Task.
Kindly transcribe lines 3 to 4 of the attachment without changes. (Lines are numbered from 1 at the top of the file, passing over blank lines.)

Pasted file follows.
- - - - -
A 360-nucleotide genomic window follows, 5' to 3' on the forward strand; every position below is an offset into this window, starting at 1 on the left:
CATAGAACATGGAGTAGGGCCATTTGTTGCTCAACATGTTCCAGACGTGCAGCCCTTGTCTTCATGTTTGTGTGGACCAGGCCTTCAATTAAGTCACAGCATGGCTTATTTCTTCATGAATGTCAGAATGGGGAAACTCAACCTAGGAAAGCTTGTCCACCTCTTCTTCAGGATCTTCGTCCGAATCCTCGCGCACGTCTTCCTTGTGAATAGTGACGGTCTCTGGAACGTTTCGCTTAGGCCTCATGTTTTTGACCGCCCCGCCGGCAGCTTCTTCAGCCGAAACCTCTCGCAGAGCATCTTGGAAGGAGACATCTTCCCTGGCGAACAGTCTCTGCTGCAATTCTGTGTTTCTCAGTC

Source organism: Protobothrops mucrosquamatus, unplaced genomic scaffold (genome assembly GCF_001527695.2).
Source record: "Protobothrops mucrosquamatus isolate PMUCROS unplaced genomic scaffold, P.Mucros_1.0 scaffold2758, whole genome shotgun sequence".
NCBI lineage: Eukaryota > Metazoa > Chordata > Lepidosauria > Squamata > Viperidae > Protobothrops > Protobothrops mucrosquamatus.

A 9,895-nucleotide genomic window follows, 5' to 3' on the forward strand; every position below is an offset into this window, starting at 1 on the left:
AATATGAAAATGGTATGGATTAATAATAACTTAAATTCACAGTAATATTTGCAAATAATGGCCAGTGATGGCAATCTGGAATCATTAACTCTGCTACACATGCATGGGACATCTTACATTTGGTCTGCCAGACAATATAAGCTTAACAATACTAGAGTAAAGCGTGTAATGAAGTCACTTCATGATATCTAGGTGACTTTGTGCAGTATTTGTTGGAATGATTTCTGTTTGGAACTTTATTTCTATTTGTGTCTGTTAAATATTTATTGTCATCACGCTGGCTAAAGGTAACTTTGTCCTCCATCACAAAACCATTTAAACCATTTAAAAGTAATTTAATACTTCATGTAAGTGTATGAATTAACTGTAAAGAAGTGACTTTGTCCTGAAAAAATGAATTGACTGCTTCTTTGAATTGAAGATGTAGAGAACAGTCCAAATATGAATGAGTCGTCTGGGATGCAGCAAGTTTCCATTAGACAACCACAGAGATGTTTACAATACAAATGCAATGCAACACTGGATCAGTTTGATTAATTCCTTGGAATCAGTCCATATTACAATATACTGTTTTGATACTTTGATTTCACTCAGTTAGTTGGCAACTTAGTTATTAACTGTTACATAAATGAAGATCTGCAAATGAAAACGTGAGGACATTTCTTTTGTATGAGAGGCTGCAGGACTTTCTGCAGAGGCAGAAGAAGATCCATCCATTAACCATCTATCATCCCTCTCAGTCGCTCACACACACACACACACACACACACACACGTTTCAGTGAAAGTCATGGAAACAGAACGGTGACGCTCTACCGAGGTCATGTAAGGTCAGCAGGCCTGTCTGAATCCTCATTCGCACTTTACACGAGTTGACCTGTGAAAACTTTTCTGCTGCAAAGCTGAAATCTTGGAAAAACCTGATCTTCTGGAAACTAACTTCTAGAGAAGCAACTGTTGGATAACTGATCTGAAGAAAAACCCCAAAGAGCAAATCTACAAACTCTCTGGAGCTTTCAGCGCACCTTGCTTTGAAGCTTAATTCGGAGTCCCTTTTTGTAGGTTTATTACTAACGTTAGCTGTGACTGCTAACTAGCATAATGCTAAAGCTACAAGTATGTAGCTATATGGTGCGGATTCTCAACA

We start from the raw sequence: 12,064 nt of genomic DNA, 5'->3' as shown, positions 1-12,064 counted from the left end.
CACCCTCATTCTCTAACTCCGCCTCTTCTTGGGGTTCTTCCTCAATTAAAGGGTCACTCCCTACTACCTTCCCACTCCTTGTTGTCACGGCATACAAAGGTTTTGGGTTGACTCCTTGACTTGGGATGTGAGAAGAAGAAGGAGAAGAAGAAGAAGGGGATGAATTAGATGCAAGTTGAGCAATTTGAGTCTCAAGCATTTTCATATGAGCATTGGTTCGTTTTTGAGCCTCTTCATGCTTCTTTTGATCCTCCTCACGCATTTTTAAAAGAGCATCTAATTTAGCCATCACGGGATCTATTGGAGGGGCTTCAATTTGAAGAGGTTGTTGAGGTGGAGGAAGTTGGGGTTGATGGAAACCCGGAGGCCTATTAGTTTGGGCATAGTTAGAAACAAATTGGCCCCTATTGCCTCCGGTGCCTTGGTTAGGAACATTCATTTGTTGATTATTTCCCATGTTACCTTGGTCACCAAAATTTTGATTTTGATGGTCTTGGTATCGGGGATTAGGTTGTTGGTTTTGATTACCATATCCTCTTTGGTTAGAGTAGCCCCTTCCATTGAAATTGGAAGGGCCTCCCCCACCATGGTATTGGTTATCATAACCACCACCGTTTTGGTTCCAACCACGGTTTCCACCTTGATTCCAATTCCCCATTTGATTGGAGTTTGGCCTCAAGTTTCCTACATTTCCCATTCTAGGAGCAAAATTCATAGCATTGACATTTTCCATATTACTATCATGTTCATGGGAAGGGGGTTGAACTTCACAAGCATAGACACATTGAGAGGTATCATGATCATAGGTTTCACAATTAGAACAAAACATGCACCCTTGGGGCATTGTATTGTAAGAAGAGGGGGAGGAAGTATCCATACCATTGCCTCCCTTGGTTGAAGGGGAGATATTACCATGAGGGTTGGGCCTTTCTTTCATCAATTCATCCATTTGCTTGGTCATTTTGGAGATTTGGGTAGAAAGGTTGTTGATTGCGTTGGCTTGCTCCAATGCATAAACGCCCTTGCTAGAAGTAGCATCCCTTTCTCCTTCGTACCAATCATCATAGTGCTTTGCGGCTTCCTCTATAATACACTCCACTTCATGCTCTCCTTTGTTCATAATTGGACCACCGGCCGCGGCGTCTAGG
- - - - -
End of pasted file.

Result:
Source organism: Protobothrops mucrosquamatus, unplaced genomic scaffold (genome assembly GCF_001527695.2).
Source record: "Protobothrops mucrosquamatus isolate PMUCROS unplaced genomic scaffold, P.Mucros_1.0 scaffold2758, whole genome shotgun sequence".